Anisah Odums is a young African American whose curiousity about her origins led her to discover that the incredible strength of the African woman could have its roots in the tribal women of old. Project Afrikan American was born.
There is no doubt that our ancient culture has influenced our culture today, including our fashion, as Anisah said, “Many of the styles millennials wear today have similarities to the different tribal wear.”
We caught up with Anisah and talked to her about Project Afrikan American.
Tell us more about you?
I live in California and I struggle to find my own way, financially, just as every other person my age I think. Going to school and working the simple 9-5 (which I still do) was never enough for me; I’m a creative, and delving into that creativity keeps my mind open to the possibility that there’s nothing in the world I can’t reach.
I started modeling in November of last year as a way to regain the confidence I let someone else strip from me. I never thought it would become a serious passion; I was very camera shy, but determined to make something out of this. I’m in the middle of writing a book, I write poetry and spoken word, and modeling became, for me, a way to reconnect with those things. If I could overcome my stage fright, my shyness what couldn’t I do? as I got over the fear it began to open more doors for me in the creative world.
What inspired Project Afrikan American?
Growing up in California, you’re surrounded by so many cultures. If you listen to them speak about any of their histories it began thousands and thousands of years ago. Culture changes over time no matter what, but the pride, the honor, the important aspects of what makes a people unique is retained.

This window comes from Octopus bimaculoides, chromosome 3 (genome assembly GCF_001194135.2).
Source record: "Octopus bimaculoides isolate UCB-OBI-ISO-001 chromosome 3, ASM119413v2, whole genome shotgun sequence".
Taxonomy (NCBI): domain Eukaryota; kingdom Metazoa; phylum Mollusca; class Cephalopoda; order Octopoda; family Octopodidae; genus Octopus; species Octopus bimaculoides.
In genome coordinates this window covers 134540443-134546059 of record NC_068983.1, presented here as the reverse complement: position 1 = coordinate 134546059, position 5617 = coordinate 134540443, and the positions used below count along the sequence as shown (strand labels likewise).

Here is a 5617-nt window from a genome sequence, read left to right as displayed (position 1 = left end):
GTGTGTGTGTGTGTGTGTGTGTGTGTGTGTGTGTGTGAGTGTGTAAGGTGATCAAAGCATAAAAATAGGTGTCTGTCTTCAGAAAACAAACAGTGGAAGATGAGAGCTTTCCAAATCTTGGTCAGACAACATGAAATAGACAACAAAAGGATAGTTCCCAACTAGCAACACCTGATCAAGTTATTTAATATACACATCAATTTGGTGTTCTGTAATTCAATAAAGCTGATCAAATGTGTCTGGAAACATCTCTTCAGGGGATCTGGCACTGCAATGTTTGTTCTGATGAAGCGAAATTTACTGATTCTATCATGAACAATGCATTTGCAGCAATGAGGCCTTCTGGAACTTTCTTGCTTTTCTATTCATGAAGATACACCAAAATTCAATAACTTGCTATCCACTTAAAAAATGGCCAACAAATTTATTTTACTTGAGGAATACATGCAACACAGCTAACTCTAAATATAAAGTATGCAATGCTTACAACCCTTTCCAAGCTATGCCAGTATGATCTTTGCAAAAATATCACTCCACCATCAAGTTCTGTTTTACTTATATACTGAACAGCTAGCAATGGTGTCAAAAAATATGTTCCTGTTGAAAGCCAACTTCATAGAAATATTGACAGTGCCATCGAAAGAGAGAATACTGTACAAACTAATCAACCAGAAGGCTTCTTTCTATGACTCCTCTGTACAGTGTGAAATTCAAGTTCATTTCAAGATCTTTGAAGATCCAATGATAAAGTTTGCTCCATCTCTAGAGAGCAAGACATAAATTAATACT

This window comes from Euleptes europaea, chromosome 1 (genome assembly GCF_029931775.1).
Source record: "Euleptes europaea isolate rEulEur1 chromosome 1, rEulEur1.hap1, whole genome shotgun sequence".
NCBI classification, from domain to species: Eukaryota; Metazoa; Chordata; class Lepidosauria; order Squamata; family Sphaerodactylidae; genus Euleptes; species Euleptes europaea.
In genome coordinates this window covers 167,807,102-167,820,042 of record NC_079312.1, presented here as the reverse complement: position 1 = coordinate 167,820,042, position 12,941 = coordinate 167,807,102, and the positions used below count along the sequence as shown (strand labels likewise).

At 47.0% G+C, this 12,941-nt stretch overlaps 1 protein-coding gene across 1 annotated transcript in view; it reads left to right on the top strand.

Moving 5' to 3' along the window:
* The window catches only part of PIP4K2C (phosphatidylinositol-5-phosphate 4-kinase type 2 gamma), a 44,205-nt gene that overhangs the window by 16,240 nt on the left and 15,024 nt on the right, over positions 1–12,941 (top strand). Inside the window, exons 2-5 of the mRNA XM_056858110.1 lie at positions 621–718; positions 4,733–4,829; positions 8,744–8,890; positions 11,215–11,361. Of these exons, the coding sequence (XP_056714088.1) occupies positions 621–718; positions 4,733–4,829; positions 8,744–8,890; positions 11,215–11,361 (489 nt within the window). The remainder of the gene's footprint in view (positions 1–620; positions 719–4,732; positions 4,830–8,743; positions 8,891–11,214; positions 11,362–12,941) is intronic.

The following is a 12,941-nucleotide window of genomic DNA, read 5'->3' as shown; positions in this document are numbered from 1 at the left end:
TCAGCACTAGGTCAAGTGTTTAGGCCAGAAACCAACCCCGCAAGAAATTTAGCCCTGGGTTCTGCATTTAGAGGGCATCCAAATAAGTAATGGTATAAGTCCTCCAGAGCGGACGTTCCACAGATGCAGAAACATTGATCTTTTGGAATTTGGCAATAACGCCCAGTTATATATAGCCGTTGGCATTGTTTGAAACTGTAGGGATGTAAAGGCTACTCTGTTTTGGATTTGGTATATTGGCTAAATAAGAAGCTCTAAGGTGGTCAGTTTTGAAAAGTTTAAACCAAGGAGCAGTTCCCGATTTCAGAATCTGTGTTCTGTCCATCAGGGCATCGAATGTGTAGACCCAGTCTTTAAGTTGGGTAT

Now look at the black people in America. Where was my history? It starts with slavery. We never hear about what was before, we’re not taught it in school, most of our parents don’t know; so where is it? I don’t want to be lost. I want to have a strong sense of self-identity and I know there are others who feel the same. I accept that I am American, but what about my Afrikan?
Also! In America, there’s only one type of Afrikan: starving, Ebola ridden, mosquito bitten, skin covered in dirt, with hair matted to their skulls. Very, very negative.
No one mentions that there’s poverty in every nation you can think of, but for some reason we’re only shown the impoverished. What about everything else it has to offer? They look different just like we do. They have different languages, different landscapes, and different cultures within the universal. I just wanted to know where I fit. And every single one of them are beautiful.
Is Project Afrikan American your first project, and do you plan any more in the future?
This is actually the first project I’ve ever directed and it was difficult to plan that I HAVE to give so much credit to the team. I do have other projects in mind, I’m just trying to find the right models and committed team to help me bring them to life.
See the photos below:
Photo Set I focused on dance: the gracefulness and strength we see in their movements, even simply in the way they walk.
Photo Set II was more playful.
Though most women took on the role of nurturers and “farmers” we wanted to look at this one from a warrior’s perspective: if that was something you had to be taught versus if you had grown up with it.
Photographer: Deandre Evans
Models: Vanessa Ware. Anisah Odums.
Makeup Artists: Diamond Morrison. Corinna Ordoñez. Dejah Gardner.
Hair/Wardrobe Stylist: Anisah Odums
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